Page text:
Slightly hazy conditions with burning smell in parts of Singapore on Tuesday morning due to hot spot in Johor: NEA

The haze as seen at Tampines Central Park at 8.18am on March 2, 2021.
The haze as seen at Tampines Central Park at 8.18am on March 2, 2021. ST PHOTO: LIM YAOHUI

SINGAPORE - Smoke blown from a hot spot in Johor caused slightly hazy conditions with burning smell in parts of Singapore on Tuesday morning (March 2), said the National Environment Agency (NEA).

The hot spot was detected in Johor in the late afternoon on Monday. The smoke plume was blown by the prevailing north-easterly winds towards Singapore before it dissipated later that evening.

However, with prevailing winds expected to continue blowing from the north to north-east over the next few days, residents may continue to detect similar conditions over parts of Singapore on Tuesday, said the NEA in a Facebook post.

The hourly concentration of fine particulate matter (PM2.5) entered Band 2 (Elevated) between 6am and 7am in the east of Singapore on Tuesday before returning to Band 1 (Normal) from 8am.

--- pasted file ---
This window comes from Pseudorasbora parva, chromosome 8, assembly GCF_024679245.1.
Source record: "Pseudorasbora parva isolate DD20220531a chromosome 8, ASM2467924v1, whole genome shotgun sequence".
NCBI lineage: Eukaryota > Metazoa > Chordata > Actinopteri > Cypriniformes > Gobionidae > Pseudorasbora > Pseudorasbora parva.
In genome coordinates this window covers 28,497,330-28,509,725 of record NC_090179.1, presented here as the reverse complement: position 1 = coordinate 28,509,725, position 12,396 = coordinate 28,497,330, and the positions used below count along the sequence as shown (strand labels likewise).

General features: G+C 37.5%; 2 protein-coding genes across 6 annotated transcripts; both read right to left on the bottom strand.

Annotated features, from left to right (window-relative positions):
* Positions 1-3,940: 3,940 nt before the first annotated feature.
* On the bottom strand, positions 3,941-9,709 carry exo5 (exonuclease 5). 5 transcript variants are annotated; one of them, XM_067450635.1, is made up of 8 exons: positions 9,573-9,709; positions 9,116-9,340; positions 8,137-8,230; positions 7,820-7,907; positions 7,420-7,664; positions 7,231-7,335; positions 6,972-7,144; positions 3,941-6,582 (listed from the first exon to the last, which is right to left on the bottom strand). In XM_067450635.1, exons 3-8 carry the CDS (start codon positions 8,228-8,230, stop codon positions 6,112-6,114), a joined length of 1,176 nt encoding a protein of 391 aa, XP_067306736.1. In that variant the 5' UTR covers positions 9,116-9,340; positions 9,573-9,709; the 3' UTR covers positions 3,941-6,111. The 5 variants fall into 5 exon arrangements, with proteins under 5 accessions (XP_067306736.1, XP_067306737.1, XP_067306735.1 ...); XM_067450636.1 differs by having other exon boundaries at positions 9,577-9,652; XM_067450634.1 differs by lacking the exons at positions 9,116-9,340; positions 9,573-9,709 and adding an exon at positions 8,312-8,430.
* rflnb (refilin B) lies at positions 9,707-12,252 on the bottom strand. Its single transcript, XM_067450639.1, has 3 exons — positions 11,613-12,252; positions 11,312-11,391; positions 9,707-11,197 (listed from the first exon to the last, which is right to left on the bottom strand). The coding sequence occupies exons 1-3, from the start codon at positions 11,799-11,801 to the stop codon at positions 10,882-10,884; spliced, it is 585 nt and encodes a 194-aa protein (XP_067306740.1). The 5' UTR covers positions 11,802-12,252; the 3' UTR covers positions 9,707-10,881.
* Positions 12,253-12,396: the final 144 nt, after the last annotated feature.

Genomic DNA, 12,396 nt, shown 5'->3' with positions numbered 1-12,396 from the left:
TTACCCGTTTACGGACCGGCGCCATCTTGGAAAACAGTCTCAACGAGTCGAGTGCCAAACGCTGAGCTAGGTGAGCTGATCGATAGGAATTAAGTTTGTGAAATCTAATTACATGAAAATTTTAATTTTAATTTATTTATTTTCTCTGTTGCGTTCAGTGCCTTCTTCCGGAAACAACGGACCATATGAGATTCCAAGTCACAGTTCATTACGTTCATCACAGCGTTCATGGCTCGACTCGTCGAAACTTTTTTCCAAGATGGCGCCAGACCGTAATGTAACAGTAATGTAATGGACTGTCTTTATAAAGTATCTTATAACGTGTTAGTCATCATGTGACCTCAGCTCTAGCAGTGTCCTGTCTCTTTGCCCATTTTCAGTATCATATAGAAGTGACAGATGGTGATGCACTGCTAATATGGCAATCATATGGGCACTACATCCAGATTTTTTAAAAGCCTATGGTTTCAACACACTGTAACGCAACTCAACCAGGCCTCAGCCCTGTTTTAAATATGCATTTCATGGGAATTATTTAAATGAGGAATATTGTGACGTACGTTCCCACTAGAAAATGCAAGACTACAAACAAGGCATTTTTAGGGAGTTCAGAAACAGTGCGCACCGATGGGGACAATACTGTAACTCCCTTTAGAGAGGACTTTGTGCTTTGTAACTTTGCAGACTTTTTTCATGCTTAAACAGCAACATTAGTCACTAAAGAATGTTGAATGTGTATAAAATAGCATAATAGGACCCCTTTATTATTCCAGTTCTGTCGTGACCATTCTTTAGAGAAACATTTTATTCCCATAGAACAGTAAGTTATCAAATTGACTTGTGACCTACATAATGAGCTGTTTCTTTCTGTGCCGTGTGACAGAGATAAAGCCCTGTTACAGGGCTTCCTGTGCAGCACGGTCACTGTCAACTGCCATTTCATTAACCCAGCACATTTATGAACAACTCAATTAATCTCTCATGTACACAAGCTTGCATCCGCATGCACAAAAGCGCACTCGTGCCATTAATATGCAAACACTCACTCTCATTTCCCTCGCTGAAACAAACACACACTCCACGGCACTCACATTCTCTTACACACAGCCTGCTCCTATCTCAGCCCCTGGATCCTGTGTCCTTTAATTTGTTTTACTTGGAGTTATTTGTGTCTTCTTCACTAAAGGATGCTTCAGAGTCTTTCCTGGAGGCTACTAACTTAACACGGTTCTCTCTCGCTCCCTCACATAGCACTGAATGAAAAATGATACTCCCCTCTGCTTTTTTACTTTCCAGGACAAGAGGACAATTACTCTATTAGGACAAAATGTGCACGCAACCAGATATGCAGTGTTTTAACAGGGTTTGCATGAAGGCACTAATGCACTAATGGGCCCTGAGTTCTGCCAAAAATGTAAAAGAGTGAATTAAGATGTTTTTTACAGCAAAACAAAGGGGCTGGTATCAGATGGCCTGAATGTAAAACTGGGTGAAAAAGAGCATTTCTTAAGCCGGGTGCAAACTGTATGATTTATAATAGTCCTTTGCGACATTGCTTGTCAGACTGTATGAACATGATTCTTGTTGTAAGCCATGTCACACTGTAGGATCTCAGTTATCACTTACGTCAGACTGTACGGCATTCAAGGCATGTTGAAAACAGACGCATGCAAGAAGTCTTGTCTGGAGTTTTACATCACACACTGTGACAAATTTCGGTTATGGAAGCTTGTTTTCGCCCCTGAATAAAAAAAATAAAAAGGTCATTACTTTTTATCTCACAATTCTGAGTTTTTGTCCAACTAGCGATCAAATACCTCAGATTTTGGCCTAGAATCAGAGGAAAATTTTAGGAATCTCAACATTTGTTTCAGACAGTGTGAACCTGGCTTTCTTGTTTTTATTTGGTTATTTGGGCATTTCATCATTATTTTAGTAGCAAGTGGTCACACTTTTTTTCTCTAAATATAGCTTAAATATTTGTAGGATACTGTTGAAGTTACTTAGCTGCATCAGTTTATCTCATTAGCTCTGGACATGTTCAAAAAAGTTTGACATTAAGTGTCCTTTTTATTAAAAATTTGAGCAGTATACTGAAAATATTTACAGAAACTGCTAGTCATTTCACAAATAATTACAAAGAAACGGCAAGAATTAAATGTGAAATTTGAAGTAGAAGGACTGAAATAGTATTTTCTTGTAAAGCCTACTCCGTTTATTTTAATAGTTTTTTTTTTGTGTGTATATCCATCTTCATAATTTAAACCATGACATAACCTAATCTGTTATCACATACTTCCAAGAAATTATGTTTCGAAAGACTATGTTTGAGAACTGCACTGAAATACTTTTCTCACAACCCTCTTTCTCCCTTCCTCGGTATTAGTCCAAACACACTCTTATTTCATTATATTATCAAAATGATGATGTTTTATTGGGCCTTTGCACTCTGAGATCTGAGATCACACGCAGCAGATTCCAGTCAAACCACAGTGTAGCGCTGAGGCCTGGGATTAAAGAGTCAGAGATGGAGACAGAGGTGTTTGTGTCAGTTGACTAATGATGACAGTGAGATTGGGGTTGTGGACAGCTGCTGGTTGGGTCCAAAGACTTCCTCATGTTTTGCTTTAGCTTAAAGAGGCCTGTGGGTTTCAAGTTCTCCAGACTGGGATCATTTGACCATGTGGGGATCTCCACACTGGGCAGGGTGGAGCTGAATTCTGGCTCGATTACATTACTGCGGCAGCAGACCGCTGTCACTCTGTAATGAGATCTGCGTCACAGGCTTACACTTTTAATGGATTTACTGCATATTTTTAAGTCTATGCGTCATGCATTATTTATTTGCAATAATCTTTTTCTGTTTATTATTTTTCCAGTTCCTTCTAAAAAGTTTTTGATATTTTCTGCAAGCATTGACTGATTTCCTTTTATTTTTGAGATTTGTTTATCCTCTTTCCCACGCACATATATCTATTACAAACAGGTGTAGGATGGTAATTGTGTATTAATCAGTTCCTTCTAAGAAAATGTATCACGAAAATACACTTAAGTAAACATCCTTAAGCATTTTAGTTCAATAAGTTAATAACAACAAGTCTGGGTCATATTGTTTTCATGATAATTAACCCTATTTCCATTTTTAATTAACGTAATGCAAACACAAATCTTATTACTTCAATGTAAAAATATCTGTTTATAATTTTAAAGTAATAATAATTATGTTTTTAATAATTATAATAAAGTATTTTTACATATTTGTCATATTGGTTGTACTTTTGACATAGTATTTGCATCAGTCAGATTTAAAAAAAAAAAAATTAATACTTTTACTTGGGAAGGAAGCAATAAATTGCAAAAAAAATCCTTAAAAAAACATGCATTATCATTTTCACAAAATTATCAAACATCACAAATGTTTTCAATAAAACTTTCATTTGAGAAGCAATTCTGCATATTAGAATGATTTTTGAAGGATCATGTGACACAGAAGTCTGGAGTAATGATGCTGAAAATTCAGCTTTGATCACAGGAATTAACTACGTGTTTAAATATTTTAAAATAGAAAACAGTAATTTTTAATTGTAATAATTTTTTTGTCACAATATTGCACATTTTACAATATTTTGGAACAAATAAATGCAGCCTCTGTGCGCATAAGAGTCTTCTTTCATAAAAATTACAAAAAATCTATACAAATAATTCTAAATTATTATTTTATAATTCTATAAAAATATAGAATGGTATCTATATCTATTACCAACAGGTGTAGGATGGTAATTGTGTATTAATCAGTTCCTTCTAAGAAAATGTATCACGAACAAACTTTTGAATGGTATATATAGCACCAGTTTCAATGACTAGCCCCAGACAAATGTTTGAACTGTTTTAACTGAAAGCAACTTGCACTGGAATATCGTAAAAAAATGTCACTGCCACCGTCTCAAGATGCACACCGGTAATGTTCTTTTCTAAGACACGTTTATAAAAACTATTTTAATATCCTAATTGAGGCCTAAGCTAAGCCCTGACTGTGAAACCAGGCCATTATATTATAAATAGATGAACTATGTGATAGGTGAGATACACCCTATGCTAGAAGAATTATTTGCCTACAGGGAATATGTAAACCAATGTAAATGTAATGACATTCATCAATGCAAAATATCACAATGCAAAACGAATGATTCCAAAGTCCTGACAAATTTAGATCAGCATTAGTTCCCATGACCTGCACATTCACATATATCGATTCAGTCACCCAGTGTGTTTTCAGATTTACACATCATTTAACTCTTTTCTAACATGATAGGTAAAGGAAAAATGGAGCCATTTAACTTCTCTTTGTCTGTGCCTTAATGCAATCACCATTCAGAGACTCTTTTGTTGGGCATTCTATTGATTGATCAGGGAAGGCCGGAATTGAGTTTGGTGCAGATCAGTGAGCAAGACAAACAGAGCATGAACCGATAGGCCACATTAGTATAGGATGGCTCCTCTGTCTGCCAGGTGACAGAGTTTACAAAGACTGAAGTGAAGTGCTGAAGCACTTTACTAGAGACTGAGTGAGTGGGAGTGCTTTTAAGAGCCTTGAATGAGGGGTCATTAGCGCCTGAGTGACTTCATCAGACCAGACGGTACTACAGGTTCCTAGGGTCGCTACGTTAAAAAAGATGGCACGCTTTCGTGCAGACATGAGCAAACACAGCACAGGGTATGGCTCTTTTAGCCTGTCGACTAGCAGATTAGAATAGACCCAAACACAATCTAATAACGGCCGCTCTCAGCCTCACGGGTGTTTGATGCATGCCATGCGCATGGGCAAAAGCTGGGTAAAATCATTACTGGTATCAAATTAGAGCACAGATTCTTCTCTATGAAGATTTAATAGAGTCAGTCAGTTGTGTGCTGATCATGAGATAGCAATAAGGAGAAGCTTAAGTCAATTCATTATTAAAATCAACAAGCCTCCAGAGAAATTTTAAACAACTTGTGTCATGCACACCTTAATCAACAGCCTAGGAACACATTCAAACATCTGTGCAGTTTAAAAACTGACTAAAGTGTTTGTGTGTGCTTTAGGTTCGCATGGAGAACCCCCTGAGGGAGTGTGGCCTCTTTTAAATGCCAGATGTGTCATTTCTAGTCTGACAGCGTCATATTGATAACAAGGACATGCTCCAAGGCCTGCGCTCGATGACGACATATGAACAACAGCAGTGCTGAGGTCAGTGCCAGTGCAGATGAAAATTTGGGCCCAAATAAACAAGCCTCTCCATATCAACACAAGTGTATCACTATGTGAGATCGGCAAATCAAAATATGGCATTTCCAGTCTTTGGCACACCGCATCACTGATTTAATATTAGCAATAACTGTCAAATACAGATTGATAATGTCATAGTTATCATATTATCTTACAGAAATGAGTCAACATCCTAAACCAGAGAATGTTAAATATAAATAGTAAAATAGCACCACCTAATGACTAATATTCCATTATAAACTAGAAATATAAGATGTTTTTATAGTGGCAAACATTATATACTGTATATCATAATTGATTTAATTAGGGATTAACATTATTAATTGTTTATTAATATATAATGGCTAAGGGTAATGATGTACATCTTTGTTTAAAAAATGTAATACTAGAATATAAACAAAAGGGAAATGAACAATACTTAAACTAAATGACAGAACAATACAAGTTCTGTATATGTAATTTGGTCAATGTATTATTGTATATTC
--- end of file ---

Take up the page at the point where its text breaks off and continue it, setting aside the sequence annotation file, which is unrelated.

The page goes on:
During periods of haze caused by forest fires in the region, the dominant pollutant is PM2.5.

As at 11am, the 24-hour Pollutant Standards Index (PSI) was 61-74, in the Moderate range.

The hourly PM2.5 readings are normal when the concentrations are between 0 and 55 micrograms per cubic metre of air. The readings reach elevated levels when the concentrations are between 56 and 150 micrograms per cubic metre.

During the elevated levels, people are advised to reduce strenuous outdoor activity, while vulnerable individuals such as the elderly, pregnant women and children are advised to avoid strenuous activity until the concentrations return to normal levels.


Pulau Ubin shrouded in haze as seen at 9am from a housing block in Pasir Ris on March 2, 2021. ST PHOTO: KEVIN LIM

The NEA said it will continue to monitor the situation and provide updates when necessary.

Those deciding whether or not to go ahead with outdoor activities can refer to the one-hour PM2.5 concentration readings and health advisory at this website. 

On Feb 27, Singapore’s air quality in the north hit unhealthy levels for three hours because of higher levels of a pollutant known as ozone, and not because of transboundary haze. 

The PSI reading in the north hit 102 at 7pm that day. It climbed to a peak of 108 at 8pm, before dropping to 90 at 10pm, which was within moderate levels.